IVF after Death

Bottle of mine, it’s you I’ve always wanted!
Bottle of mine, why was I ever decanted?
  Skies are blue inside of you,
  The weather’s always fine;
For … There ain’t no Bottle in all the world
Like that dear little Bottle of mine.

I expect most GetReligion readers will recognize this passage from Aldous Huxley’s Brave New World. The 1932 novel portrays a world without mothers or fathers. Where humanity is engineered as embryos. A world where babies are decanted not born.

An article in the German daily Die Welt  entiled “Witwe kämpft um das Sperma ihres toten Mannes” (Women fights for her dead husband’s sperm) brought this book to mind — as well as the ’70′s flick the Boys from Brazil.

Die Welt has printed a sympathetic account of a 29 year old widow’s attempt to conceive a child through In Vitro Fertilization from the sperm of her deceased husband. The hook for this story is that her quest flies in the face of German laws which forbid the use of sperm or eggs from a deceased person in artificial insemination. An English version of the article can be found here.

As my colleagues at GetReligion have noted, the moral issues surrounding IVF are seldom addressed in the U.S. press.  But in this German article we find no hint that there are any moral and ethical questions involved. What we have in this story is a piece about desire, with no degree of self-awareness that the article treats children as commodities.

The story begins:

Rike R.’s face radiates joy as she remembers her husband – her soulmate. Despite the tough-guy impression his multiple tattoos and piercings may have given off, he was in fact a very shy man, she recalls.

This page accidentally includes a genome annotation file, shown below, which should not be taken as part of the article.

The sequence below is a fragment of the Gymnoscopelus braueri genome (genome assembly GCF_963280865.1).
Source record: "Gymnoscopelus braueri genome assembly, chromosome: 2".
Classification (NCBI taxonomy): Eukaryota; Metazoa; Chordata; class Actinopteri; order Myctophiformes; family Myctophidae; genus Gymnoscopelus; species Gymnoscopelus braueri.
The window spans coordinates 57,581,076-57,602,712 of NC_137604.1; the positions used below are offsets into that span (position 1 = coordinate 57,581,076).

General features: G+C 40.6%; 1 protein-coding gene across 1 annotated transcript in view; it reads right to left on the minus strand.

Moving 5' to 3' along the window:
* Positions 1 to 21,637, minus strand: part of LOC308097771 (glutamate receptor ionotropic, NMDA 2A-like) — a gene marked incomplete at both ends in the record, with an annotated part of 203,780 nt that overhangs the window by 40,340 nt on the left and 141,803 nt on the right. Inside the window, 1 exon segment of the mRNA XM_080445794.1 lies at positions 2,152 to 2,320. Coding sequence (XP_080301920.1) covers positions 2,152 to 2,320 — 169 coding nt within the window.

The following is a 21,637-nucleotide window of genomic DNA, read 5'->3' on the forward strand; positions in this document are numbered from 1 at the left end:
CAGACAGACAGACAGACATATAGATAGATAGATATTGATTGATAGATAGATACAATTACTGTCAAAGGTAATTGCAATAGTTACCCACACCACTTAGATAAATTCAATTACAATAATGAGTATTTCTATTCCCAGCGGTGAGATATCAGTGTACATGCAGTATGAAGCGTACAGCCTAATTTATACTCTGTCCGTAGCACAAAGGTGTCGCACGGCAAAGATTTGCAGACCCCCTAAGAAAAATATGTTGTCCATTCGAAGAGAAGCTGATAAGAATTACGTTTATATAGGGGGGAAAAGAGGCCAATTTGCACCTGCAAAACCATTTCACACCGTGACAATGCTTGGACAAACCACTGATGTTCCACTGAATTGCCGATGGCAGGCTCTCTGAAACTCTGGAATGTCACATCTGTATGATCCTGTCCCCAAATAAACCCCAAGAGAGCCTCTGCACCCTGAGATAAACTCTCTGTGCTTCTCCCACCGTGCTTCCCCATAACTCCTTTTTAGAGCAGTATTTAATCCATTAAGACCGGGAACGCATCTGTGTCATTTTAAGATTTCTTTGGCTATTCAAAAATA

The 29-year-old woman talks about their five years together, and the fact that life gave her such a great love – something she had thought would never be hers. Her mood changes quickly, though, as she is reminded of their shattered dream of having a child together. Going over in her head the details of her husband’s recent passing, of how she held him in her arms, she begins to sob with her whole body, the tears flowing down her cheeks.

And it continues in this vein, recounting her husband, Holger’s, unsuccessful battle with cancer.

“We’d planned to have a child, and so we decided that, before chemo began, Holger would have some sperm frozen,” says the young widow. They also married, and she began hormone therapy. Things took an unexpected turn in February of this year, however, when Holger’s condition suddenly worsened dramatically. He was running a very high temperature, and could no longer eat. Just a few days later, on Feb. 11, he died.

And in paragraph six (of twelve) we reach the issue raised in the headline.

Shortly afterwards, Rike R. suffered a second shock when the clinic for reproductive medicine told her — one week before she was due to be artificially inseminated — that the hormone therapy would be stopped and that her husband’s sperm could neither be used nor handed out to her. Technically they should also destroy the sperm, doctors said, but in view of Rike R.’s present emotional fragility they would not proceed with that right away.